The second part of it was that we knew that the technology was continuing to grow. And that we would be able to build a learning environment based on technology that would eventually be all digital, that would meet the needs of all students. That content would become free, and it would be available on the Internet. And that assessment should not be something where you take the kids out of a learning environment, throw them into a lab and test them separately. But assessment should be part of the learning environment, of the ecosystem, so that the teacher knows immediately after the Northwest Educational Assessment test that Johnny and Susie don't understand quadratic equations. And the system will dynamically send to those students, maybe it's an app on quadratic equations, where the kids may work one hour a week. At the end of the week, they produce something that shows their mastery of quadratic equations. And we've seen test scores go from 29 percent to 68 percent in one semester when you can deliver the student the exact learning environment that they need to overcome the gap in their knowledge base.

I donated the first Apple II's to a Catholic school in California. They had no idea what to do with them. This was 1978. So they cleaned out the janitorial closet. They put the two Apple II's in there and they told the kids, ‘This is available to you during free time. Before school, recess, lunch, after school.’ I watched kids learn to read in that lab. At the end of the year, when they surveyed the students about their favorite class, they voted the janitorial closet. The eighth grade decided that their gift to the school would be four or six Apple II’s. Now the school had a dilemma. They didn't fit in a janitorial closet. What are they going to do?

I tell you what they did. They hired somebody's mom who used to work at IBM and she taught a class the next year called “computers.” I saw the first exam, and it was the front page of the manual, with certain words left blank that the kids had to fill in. Nothing about creativity. Nothing about exploration. So I wrote a paper. It was called How the Apple was Lost on the Way to School. I said if we're not careful, our institutions will take Steve's vision of a mental bicycle and turn it into an exercise cycle—something that's boring and doesn't go anywhere.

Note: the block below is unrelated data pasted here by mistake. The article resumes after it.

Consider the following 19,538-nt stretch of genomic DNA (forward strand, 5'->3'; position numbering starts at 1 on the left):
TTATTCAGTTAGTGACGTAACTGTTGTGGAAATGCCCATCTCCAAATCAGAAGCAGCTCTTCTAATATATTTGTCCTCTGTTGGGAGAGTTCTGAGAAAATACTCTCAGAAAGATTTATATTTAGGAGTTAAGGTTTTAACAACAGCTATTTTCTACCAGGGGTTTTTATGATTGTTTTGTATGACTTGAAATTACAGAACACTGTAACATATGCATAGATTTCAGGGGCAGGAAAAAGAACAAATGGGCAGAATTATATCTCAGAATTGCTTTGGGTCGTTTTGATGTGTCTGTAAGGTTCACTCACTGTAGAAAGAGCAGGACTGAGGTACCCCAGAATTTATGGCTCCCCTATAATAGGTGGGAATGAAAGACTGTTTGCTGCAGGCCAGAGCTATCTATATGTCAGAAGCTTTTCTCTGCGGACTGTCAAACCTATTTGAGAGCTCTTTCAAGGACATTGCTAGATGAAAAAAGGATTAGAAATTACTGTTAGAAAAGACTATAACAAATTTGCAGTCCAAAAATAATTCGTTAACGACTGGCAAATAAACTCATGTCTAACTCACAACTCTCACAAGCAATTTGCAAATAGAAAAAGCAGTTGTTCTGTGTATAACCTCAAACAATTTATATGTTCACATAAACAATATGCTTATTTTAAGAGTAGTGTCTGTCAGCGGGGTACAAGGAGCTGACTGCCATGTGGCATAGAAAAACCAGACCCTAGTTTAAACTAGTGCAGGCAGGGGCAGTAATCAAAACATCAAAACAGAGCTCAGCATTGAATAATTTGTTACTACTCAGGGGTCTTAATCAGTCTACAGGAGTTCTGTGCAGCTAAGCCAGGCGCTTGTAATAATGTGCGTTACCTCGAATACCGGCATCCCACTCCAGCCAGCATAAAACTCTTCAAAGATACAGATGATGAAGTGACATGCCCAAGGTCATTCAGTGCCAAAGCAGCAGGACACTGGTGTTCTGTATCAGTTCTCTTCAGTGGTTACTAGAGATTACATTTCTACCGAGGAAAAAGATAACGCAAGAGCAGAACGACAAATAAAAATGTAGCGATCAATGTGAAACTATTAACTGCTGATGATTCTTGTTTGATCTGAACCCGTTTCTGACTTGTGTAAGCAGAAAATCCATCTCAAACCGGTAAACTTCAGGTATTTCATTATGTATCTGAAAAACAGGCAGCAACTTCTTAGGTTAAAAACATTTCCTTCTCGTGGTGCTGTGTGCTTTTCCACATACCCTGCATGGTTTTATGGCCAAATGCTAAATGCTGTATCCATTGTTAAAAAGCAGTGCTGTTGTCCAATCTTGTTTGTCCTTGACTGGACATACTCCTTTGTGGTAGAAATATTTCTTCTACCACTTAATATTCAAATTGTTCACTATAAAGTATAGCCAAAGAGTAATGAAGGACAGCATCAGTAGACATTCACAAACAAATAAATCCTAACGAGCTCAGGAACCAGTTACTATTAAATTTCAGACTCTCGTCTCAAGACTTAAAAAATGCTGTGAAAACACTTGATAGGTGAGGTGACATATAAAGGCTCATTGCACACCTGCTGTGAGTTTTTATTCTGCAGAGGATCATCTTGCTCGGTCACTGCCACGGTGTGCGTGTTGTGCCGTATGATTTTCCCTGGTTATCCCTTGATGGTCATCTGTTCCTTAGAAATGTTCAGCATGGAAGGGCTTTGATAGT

I think there's still some truth [to that] today. We put computers in schools and we basically substitute. We say, "Well, we're going to do the same thing we always did before, but this time we're going to do it digitally." Rather than looking up the information in a book, we're going to look up the information on the internet. Yeah, it's a little bit better because it's in real time, but we haven't fundamentally changed the way the classroom works—the way we learn and the way we teach.

And that's what technology can do. Technology can reach each individual.

I noticed that in the book you criticize people who say we should just throw out our education system and replace it with some gadget or some totally new system. So what do you mean when you say you want to “rewire” education?

So if you look at the two spectrums, one is throw the whole education system out and start from scratch. The other one is patch it. We equated it to writing a software program. You write the first half of the program, and it has errors, so you patch it, patch it, patch it and you patch it. That hasn't worked.

Throwing the whole thing out is not the solution either.

We need to rewire it, and we need to rewire it in such a way that it's scalable, and that it's editable and that it's adjustable. So the process is what's important. Our [textbooks] are not about problem-solving. Our books are saying, ‘here's the answer, here's the formula for the quadratic equation. Apply it.’